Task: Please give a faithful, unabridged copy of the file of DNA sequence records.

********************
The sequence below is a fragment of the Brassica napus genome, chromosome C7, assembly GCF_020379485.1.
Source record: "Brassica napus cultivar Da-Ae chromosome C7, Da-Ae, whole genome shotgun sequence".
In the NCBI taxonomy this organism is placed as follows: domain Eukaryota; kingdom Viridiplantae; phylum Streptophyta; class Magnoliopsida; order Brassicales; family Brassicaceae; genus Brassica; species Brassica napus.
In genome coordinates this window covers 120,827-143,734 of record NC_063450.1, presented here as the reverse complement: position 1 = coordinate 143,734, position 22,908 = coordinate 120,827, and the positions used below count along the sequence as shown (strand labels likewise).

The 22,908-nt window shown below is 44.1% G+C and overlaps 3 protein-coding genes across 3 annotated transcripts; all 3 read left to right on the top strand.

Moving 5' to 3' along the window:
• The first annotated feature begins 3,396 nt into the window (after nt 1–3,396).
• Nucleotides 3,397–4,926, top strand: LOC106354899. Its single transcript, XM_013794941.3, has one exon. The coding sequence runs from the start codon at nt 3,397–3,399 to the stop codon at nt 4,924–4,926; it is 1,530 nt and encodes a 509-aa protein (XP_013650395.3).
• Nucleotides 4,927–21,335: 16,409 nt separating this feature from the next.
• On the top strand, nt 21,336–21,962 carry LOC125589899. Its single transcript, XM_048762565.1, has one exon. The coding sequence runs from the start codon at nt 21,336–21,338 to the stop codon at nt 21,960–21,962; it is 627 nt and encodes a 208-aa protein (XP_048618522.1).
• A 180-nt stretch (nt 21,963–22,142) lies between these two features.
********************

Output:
The sequence below is a fragment of the Brassica napus genome, chromosome C7, assembly GCF_020379485.1.
Source record: "Brassica napus cultivar Da-Ae chromosome C7, Da-Ae, whole genome shotgun sequence".
In the NCBI taxonomy this organism is placed as follows: domain Eukaryota; kingdom Viridiplantae; phylum Streptophyta; class Magnoliopsida; order Brassicales; family Brassicaceae; genus Brassica; species Brassica napus.
In genome coordinates this window covers 120,827-143,734 of record NC_063450.1, presented here as the reverse complement: position 1 = coordinate 143,734, position 22,908 = coordinate 120,827, and the positions used below count along the sequence as shown (strand labels likewise).

The 22,908-nt window shown below is 44.1% G+C and overlaps 3 protein-coding genes across 3 annotated transcripts; all 3 read left to right on the top strand.

Moving 5' to 3' along the window:
• The first annotated feature begins 3,396 nt into the window (after nt 1–3,396).
• Nucleotides 3,397–4,926, top strand: LOC106354899. Its single transcript, XM_013794941.3, has one exon. The coding sequence runs from the start codon at nt 3,397–3,399 to the stop codon at nt 4,924–4,926; it is 1,530 nt and encodes a 509-aa protein (XP_013650395.3).
• Nucleotides 4,927–21,335: 16,409 nt separating this feature from the next.
• On the top strand, nt 21,336–21,962 carry LOC125589899. Its single transcript, XM_048762565.1, has one exon. The coding sequence runs from the start codon at nt 21,336–21,338 to the stop codon at nt 21,960–21,962; it is 627 nt and encodes a 208-aa protein (XP_048618522.1).
• A 180-nt stretch (nt 21,963–22,142) lies between these two features.